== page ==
A death in the family – hard classroom conversations

In the end, it’s not the years in your life that count. It’s the life in your years.

– Abraham Lincoln

Every day I try to bring the world to my classroom. I am passionate about technology in the classroom is to make break down that artificial wall between school and the ‘real world.’ When I look back on my best days of teaching, they have been when there was a meaningful connection to children’s learning and “the real world.”

One of the big changes in education this century has been tearing down the artificial barrier between school and home.  Of course that wall never really existed. We know that our kids come to school each day with all kinds of experiences that affect their learning. Hunger, ill-health, family violence, drugs, insecure accommodation. Pretending that these are ‘out of school factors’ denies the reality that there is no distinction between home and school.

Sometimes I wish that schools really were bubbles insulated from the ‘real world.’ How I wished I had a magic wand to ensure the children inside our classroom could feel safe and protected from the realities that lie outside school gates until they are old enough to handle them. But schools are not immune from misfortune, big and small tragedies affect school communities all the time.

Hidden in every teacher’s job description is that we must help children understand and make peace with the pain and suffering in this world. Often these tragedies are ones the children see on the news’ war in a distant land, disease. The recent plane crashes in this part of the world frequently popped up in classroom conversation. However because the children are removed from the events they are often easy to talk about.

Sometimes tragedy visits my students’ families. At the moment it seems unfair that one of the children in my class is learning that death is not always something that happens after a long life.

Having learned about this student’s situation, I immediately had a bad teacher moment. I had given the student’s reading group the story of Sadako and the thousand paper cranes as there was an origami enthusiast in the reading group.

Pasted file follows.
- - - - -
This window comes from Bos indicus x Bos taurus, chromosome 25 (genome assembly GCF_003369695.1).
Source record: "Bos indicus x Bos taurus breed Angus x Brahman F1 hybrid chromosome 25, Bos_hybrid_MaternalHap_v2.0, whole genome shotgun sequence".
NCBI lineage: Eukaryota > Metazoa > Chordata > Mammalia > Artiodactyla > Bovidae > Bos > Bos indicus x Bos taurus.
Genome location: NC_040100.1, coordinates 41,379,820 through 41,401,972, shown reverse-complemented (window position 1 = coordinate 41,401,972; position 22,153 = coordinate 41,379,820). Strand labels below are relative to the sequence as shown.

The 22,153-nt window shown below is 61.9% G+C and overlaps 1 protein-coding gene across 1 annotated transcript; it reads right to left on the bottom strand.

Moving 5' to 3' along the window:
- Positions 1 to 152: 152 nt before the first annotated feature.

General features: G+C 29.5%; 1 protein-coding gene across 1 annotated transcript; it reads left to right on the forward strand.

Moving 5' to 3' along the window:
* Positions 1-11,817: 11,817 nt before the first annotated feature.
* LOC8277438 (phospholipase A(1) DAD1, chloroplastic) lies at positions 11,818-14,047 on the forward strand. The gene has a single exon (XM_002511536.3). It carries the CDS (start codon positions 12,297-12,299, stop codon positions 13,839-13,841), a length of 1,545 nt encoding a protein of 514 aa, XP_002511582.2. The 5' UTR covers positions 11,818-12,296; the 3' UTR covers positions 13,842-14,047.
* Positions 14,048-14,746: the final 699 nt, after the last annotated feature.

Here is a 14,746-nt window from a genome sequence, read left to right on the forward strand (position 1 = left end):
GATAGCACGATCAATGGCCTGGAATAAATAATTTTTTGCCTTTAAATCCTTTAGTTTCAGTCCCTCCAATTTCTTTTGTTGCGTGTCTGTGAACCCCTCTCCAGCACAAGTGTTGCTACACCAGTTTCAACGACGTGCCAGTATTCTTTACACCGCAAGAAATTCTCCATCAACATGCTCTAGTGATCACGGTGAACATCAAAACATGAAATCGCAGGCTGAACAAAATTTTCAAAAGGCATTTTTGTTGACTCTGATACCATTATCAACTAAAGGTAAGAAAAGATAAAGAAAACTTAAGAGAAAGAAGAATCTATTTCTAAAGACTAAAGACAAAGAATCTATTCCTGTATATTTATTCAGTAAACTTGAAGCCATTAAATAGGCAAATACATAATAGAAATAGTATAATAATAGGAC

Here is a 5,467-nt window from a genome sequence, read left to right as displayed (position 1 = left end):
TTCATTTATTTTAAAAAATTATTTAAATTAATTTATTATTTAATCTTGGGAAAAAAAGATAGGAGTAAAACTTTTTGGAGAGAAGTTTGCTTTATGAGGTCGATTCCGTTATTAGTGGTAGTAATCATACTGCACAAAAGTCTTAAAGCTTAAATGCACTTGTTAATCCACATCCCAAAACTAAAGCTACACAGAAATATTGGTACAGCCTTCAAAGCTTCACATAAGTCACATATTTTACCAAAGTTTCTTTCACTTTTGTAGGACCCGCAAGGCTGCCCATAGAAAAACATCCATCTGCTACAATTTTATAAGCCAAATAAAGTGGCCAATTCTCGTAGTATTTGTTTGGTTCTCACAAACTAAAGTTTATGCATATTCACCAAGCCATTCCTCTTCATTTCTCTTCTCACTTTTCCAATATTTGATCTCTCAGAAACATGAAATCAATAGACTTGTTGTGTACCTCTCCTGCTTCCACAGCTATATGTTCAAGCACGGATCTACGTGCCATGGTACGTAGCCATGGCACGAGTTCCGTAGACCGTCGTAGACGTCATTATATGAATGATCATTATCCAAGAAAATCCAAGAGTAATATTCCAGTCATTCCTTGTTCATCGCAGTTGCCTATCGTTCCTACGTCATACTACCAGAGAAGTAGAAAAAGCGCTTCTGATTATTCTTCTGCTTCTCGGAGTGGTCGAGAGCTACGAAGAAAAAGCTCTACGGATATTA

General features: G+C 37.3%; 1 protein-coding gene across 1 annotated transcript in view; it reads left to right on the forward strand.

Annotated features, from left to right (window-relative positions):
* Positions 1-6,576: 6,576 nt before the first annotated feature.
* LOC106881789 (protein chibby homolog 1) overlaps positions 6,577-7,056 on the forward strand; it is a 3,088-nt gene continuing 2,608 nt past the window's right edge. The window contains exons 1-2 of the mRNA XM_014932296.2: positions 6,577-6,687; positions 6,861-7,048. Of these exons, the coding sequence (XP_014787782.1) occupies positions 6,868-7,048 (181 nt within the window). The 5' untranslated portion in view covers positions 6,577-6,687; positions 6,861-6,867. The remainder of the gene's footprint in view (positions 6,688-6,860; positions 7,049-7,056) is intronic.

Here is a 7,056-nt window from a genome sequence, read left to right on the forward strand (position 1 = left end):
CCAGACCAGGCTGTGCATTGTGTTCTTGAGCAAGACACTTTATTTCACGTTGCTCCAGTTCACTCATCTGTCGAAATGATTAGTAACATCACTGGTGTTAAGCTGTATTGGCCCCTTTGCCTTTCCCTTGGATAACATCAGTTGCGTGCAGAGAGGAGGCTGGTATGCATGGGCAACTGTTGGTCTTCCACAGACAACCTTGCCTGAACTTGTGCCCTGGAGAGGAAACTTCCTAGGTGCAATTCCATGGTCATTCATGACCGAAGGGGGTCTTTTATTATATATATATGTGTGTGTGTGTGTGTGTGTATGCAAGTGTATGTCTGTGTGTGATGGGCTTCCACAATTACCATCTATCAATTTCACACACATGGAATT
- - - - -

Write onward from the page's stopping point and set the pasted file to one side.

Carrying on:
We were about a quarter of the way through the book when I realised how thoughtless I had been. However the student was engrossed in the story so I decided to not make a big deal of the situation. When I asked the child about the book, the response was that even though Sadako’s life was short, her death inspired many people.

That’s when I realised there’s no hiding from death.

This is this the student’s reality.

So right now the characters in books are go between .

We study how Edward Tulane‘s response to grief changes him as a character. We talk about what happens after death during Wonder. The treatment of Stella in the One and Only Ivan will undoubtedly involve thinking about how to say goodbye well to the people that you care about.

Every death is a highly personal tale and every person’s reaction just as varied. Right now we talk about death through books, it’s a way to talk about the reality of death but not make it personal. Through the fantasy of fiction, I hope this student can learn how to make peace with the pain and suffering in this world.

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4 thoughts on “A death in the family – hard classroom conversations

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  1. That is beautifully written, Stephanie. What a tragic situation; you are handling it with such sensitivity. It is so unfair that a child is learning such a devastating lesson at such a young age.

    I agree with you on the power of books to handle these types of issues sensitively; what a powerful story for your student about the ability to inspire. Sadako is an amazing book and it does evoke very powerful responses. I had a student from Japan last year who arrived in our boarding house with very little English. She chose to do her passion project on origami and so we read this story together….the story absolutely devastated her initially and she asked me to stop reading it and tell happy stories about her country. We stopped of course but a couple of days later she said she was ready to continue and wanted me to read it to the class so they would learn about her country. She ended up switching her passion project to teaching the rest of us to make cranes and together we made 1000 which we hung on the Peace Bell in the Chch Botanical Gardens on August 6th.

    Have you read “See You at Harry’s” ?

    Thinking of you and your student.

    Like

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